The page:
Not much has been released about this project. Google TVs will naturally use Android OS and Chrome as a browser. The users could watch TV shows, stream movie rentals, interact with social networking, or surf the web. Currently, there is small-scale testing with Dish Network, and an SDK is to be released soon. Even so, Google will need to do much to prevent its product from becoming the laughing stock that is Apple or MSN TV.
Intel turned heads in the hardware world with its release of the Core i7 980x. With a stock 3.33 GHz and a ridiculous hex-core (that’s right, 6 cores) it easily is the number one consumer processor. Even with the premium price of $999, AnandTech raved as the chip blew out benchmark after benchmark.
If for some peculiar reason you weren’t astounded by the sheer power of that, Origin PC has the solution for you. On its Genesis desktop, it is offering the Core i7-980x overclocked to an astonishing 4.3 GHz. Let us restate for added emphasis: 6 cores at 4.3 GHz.
And since the 980X is an Extreme Edition, it has overclocking covered in the warranty. Have fun trying to max it out, if you can pay the price. Just the processor option for the OC 980X is $1044. So if you have over a thousand dollars burning a hole in your pocket, be my guest. I shall envy you.
Intel Corporation is widely considered to be the technological giant regarding computer processors. However, AMD (Advanced Micro Devices) plans on challenging Intel’s consistent dominance in the market.
With the recently announced development of the new “Fusion” chip designed for netbooks, we are led to believe AMD plans on making its mark by targeting the “portable computer” community.
The new chip offers a relatively normal TDP of 10- 15 watts as well as decent graphics performance without requiring a separate GPU. Most importantly, this chip will fit in a netbook with a screen less than 12 inches long.
Nigel Dessau, AMD’s senior vice president, said “It will have a good processor integrated with graphics, so you won’t need the Ion graphics to give it half-decent performance… If we’d had a part, we’d have been in this space. We didn’t have a part so we went and worked on a part for the thin and light space. The plan is to come to market next year with a Fusion part that fits it nicely in a netbook type thing.”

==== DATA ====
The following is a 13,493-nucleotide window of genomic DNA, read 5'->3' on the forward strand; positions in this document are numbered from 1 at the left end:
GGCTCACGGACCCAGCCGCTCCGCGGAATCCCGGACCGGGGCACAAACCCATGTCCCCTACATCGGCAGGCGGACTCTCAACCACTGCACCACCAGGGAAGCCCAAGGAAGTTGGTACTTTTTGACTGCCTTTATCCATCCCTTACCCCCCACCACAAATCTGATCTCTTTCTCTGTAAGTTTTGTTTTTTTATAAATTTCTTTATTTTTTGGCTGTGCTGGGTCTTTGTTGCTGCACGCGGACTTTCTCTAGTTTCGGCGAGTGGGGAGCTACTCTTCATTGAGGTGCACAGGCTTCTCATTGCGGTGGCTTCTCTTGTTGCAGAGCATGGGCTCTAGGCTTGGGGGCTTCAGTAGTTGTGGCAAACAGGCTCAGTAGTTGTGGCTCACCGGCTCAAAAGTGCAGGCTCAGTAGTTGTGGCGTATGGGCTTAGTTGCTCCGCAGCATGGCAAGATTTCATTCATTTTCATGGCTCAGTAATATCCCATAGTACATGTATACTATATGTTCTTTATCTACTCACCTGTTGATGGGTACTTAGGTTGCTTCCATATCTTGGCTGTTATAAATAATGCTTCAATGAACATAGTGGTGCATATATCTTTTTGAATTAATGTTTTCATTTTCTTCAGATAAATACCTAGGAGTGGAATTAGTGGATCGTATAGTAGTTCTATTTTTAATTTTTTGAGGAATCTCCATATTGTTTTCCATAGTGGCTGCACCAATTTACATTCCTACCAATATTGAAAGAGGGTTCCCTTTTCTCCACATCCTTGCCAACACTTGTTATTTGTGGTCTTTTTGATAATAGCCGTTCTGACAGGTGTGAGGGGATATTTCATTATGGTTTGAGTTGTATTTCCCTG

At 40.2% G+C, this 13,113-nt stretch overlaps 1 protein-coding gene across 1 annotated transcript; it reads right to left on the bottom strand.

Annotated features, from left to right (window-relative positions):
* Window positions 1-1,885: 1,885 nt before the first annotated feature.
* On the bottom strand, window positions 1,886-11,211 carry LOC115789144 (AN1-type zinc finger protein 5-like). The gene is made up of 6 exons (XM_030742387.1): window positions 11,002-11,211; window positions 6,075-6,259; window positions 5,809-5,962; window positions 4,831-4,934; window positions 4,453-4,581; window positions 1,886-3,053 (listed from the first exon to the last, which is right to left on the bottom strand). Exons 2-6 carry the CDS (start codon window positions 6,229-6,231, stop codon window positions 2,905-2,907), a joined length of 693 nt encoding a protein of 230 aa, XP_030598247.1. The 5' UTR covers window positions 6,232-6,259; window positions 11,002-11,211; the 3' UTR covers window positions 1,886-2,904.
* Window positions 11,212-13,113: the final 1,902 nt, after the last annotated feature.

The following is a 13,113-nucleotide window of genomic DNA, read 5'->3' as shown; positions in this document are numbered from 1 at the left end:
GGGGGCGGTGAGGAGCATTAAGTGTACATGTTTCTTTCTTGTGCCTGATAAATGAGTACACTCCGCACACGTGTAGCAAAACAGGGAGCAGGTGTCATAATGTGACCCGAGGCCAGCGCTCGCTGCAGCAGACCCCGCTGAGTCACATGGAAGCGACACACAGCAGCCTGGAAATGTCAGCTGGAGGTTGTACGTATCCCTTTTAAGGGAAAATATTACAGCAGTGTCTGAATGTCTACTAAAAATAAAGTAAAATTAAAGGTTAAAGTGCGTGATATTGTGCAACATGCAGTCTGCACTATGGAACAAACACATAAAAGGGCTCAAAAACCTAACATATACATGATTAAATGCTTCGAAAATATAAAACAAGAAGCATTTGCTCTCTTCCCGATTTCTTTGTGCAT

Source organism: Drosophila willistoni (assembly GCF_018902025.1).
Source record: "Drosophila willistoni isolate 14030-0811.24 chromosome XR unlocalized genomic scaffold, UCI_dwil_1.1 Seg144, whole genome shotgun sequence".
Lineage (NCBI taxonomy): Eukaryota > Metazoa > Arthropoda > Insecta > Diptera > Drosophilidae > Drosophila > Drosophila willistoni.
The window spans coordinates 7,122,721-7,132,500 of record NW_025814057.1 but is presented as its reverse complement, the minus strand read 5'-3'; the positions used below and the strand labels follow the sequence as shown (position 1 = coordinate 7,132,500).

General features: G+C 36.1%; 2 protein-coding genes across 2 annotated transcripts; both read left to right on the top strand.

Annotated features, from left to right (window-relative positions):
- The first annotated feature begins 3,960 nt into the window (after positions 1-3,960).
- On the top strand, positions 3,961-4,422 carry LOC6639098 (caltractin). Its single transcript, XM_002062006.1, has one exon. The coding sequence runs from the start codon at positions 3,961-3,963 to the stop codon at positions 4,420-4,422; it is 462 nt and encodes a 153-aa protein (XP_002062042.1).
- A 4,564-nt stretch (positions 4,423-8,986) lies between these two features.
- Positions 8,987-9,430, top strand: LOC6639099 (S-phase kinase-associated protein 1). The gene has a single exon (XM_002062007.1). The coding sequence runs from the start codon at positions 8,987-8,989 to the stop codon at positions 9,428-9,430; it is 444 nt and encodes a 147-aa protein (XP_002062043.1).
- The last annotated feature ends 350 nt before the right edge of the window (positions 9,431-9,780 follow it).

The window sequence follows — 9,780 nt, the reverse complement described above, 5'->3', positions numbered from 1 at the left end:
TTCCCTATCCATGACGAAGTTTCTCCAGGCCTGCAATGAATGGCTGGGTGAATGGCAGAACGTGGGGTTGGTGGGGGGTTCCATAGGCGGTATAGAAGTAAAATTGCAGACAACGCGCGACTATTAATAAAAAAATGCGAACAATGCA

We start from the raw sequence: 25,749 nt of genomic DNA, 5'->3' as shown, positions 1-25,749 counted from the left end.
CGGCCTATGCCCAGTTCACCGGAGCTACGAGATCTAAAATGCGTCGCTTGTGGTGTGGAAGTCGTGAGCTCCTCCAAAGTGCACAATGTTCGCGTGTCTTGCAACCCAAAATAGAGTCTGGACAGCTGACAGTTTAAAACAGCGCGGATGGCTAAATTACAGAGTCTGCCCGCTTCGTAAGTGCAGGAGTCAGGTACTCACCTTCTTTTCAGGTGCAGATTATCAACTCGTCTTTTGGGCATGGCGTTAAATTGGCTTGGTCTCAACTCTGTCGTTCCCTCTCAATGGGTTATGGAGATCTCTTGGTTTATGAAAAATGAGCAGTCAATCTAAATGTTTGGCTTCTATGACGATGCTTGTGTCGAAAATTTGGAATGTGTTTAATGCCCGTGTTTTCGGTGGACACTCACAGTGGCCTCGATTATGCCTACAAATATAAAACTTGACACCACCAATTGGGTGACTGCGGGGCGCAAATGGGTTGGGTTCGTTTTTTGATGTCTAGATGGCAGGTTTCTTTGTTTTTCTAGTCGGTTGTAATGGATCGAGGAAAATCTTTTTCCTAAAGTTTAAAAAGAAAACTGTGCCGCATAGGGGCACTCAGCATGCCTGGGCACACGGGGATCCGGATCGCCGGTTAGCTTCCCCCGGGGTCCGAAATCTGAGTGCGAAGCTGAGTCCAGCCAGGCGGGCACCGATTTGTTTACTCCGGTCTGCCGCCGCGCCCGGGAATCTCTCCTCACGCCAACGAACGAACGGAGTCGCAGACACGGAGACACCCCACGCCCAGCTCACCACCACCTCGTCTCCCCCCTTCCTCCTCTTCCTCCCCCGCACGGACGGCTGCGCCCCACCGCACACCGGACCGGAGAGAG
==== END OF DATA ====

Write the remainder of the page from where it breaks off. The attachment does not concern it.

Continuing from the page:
The Fusion chip will be available sometime next year, so unfortunately, we can only speculate on its performance now.
It was announced last month that Nokia and Intel were going on a joint venture to create an open-source Linux based mobile platform. This effort, dubbed “MeeGo”, would be a combination of Intel’s Moblin OS, shipped on various netbooks, and Nokia’s Maemo platform, at the heart of the N900 Phone. It is to be used on all sorts of products with both ARM and x86 architectures. By the end of this month, the companies hope to be able to release the source code to the public.
MeeGo is arguably the first truly open developed mobile OS. Intel and Nokia are asking the Linux Foundation to watch over the development process, in order to dispel worries of corporatism and encourage 3rd-party involvement. The first step will be to reconcile the differences between Moblin and Maemo. Fortunately, they both have the same technical core, but ideological differences on direction and methodology will need to be addressed before MeeGo has a shot of becoming a coherent platform.
Nokia plans on supporting N900 users to MeeGo, at least initially. This will allow a bounty of Linux enthusiasts to jump into the development cycle at the early stage. MeeGo will also stay in line with the fundamental Linux kernel build cycle, meaning it will eventually stand in stark contrast to Google’s Android platform. Android uses a heavily modified Linux kernel, and is showing signs of diverging from the development tree entirely.
There are other major differences between Android and MeeGo. Google, while making Android’s source code public, had a tightly closed development cycle, dumping onto developers massive amount of code with every release. Intel and Nokia seem to be taking the more traditional route of Linux development; like Canonical’s methodology with Ubuntu, they will try to get 3rd party involvement from Linux and MeeGo users to help direct efforts. Google now has real competition for the open source community’s blessing.
Via Ars Technica
Netbook buyers and enthusiasts should be happy to know that this coming Monday Intel will be releasing the Atom N470 Processor, which will be Intel’s most powerful chip yet for netbooks. The processor will enhance both the performance speed of the machine and longevity of the battery.
The chip will run at a speed of 1.83GHz and integrate a graphics processor and memory controller. These features will give netbooks superior graphics and processing performance compared to their predecessors. The fact that the new chips are also more efficient could result in an increase for some netbooks’ battery life performance. The chip’s integration also results in a decrease of size, which could allow smaller and lighter netbooks to be made.